Thursday, November 29, 2012

He toa taumata rau

To follow is a learning story I wrote about my moko, Taylor.  I wanted to share this as it is a Nanna's prerogative to feel a sense of pride, whakahi, when they see dispositional learning happening for their grandchildren that will have positive outcomes right throughout life.  What better way to celebrate the learning than by writing a learning story about our adventure around Mauao and the way Taylor embodied the  disposition of persevering.
As teachers when we are sending these positive messages to children about their learning the implications are far reaching.  What a wonderful privilege to be able to build into children's lives strong messages about them being capable and confident life long learners.

He toa taumata rau.
We all went for a walk around Mauao recently - you, Fletcher, Uncle Jordan and myself.  As we started our journey of adventure you were keen to try the tracks that Uncle Jordan and Fletcher were taking.  These tracks were not the main walking tracks they were narrow little tracks above the main path.  

You ventured along the first path a short distance then decided that you were not confident enough to go any further and asked me a assist you down.  Fletcher and Uncle Jordan continued to take the higher more risky road.  Every now and then you would give that road another try, traveling along it as far as you were confident, setting your own limitation you knew when it was time to get down.

The wonderful thing about going around Mauao is that there are places that can grab our imaginations. A walk around the base of The Mount can become a time of great adventure and creativity as we found out on this day.  We had taken a pathway that lead down to a beach and you, Fletcher and Uncle Jordan stopped to create a wonderful piece of art work out of drift wood.  This was truly a team effort that required everyone pitching in and doing their bit.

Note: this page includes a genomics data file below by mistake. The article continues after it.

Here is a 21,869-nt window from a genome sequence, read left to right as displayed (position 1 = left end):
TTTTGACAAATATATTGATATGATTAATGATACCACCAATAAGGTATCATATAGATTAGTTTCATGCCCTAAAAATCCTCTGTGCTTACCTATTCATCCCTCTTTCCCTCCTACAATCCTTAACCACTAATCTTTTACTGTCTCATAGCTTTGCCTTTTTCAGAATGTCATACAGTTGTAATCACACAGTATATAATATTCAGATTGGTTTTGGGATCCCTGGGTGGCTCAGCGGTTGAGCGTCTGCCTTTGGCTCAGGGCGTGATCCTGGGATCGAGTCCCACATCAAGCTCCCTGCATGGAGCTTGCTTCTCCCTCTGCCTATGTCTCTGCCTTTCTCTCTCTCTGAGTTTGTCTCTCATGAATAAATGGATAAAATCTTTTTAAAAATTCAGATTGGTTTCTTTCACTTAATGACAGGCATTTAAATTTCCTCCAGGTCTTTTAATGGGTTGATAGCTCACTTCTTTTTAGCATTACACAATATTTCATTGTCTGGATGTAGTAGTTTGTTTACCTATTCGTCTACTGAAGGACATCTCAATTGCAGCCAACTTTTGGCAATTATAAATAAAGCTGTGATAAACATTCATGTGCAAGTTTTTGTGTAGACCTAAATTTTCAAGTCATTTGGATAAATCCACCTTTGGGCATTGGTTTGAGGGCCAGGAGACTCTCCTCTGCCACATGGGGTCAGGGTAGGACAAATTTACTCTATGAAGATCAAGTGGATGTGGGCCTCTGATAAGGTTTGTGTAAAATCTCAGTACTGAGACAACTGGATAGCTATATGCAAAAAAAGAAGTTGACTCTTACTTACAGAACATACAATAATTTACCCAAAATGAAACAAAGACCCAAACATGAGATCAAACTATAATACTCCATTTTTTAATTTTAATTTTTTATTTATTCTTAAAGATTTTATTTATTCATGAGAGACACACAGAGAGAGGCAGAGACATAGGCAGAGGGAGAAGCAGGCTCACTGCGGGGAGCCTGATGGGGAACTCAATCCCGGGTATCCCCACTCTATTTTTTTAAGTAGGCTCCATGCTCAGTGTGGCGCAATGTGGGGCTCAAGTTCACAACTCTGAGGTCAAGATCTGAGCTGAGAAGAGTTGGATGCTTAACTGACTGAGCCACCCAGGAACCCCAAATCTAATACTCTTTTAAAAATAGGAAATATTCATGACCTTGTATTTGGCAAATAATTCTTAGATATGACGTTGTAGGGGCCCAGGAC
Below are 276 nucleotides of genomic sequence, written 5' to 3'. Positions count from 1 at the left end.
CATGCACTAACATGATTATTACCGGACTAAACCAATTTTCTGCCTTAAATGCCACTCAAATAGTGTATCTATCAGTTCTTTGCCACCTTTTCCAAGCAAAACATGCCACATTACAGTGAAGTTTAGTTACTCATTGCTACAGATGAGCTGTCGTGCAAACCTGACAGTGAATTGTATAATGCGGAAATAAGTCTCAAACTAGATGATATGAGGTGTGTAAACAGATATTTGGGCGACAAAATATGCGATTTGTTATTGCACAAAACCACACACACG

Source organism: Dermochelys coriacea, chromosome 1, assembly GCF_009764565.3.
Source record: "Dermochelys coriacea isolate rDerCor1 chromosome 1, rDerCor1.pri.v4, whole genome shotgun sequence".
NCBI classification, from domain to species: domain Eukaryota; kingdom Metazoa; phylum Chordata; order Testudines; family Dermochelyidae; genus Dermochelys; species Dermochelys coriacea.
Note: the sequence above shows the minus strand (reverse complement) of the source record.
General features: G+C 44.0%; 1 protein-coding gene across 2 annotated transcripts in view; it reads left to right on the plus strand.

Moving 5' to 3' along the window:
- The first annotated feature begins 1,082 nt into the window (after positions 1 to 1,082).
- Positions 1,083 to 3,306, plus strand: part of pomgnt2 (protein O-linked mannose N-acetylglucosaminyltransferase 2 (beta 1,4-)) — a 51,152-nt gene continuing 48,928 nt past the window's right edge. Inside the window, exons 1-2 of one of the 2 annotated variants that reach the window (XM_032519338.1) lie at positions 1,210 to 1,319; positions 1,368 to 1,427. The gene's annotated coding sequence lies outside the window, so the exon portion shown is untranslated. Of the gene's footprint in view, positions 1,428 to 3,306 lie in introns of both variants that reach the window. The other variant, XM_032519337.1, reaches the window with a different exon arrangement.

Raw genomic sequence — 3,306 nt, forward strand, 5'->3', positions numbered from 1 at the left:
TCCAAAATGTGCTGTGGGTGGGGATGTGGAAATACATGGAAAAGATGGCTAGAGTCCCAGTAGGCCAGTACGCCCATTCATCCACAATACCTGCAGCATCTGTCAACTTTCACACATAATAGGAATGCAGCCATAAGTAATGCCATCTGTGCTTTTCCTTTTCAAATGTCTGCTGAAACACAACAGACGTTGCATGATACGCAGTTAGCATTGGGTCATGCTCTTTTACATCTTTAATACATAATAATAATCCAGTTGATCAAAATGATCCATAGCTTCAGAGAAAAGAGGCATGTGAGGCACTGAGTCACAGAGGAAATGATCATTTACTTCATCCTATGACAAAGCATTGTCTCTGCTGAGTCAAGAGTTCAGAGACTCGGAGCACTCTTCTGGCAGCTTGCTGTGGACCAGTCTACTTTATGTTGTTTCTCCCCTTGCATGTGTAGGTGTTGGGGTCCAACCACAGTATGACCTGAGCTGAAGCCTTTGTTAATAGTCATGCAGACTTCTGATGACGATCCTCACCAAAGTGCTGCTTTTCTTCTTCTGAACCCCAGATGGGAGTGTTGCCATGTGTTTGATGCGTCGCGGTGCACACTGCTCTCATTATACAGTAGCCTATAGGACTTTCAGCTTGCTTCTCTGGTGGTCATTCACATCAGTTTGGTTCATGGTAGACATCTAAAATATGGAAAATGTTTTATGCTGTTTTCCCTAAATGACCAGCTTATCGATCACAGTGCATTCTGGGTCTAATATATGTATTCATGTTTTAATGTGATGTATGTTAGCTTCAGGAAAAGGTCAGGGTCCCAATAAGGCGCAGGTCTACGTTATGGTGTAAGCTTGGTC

Once completed we sat back and took photos.  We could here the wow’s and  the“oooh look at that” from the people 
passing by.  Our mission was complete, our structure built and now it was time to keep moving.

 Back on the track you decided once again to follow the steps of Fletcher and Uncle Jordan.  They ran along quite swiftly and managed the trickiness and the height of the path with ease.  You however, could not keep up, but.........and it is a big BUT, you were staying on that tricky path.  Even when the path grew narrow and high you stayed there and you stayed there and you stayed there.  Amazing Taylor you conquered your fear one little step at a time.  

Finally the track became quite high and even the bravest of the brave, Uncle Jordan, had trouble getting down off the dizzying  heights.  However, seeing Uncle Jordan struggle to manage on a very slippery slope did not put you off you still wanted to keep going.  It was at this point I asked that you come down which you most reluctantly did.  It was not because of the height, not because of the slipperiness, not because I was worried about you,  but what would normally take an hour to walk around the base of The Mount had already taken us two hours and were only half way there.

Taylor, bravery has many resting places, He toa taumata rau,  is my favourite - whakatauki -  proverb.  I know that you are brave because you kept going with something even when it was scary.  Brave sits well on you Taylor.

What did I learn about Taylor today?
I realised that Taylor sets his own limits as to what he can and cannot accomplish.  But I also learnt is that Taylor will continue to try at tasks that seem too hard, too scary and too tricky until he has mastered them. This ability to persevere  with difficult will see you rise to challenges in the future Taylor.
Taylor you come from a long line of brave people.  Relations that saw big mountains in front of them but still tried to climb them.

Lynn Rupe (Kaiako, Nanna, Kuia)
April 2012

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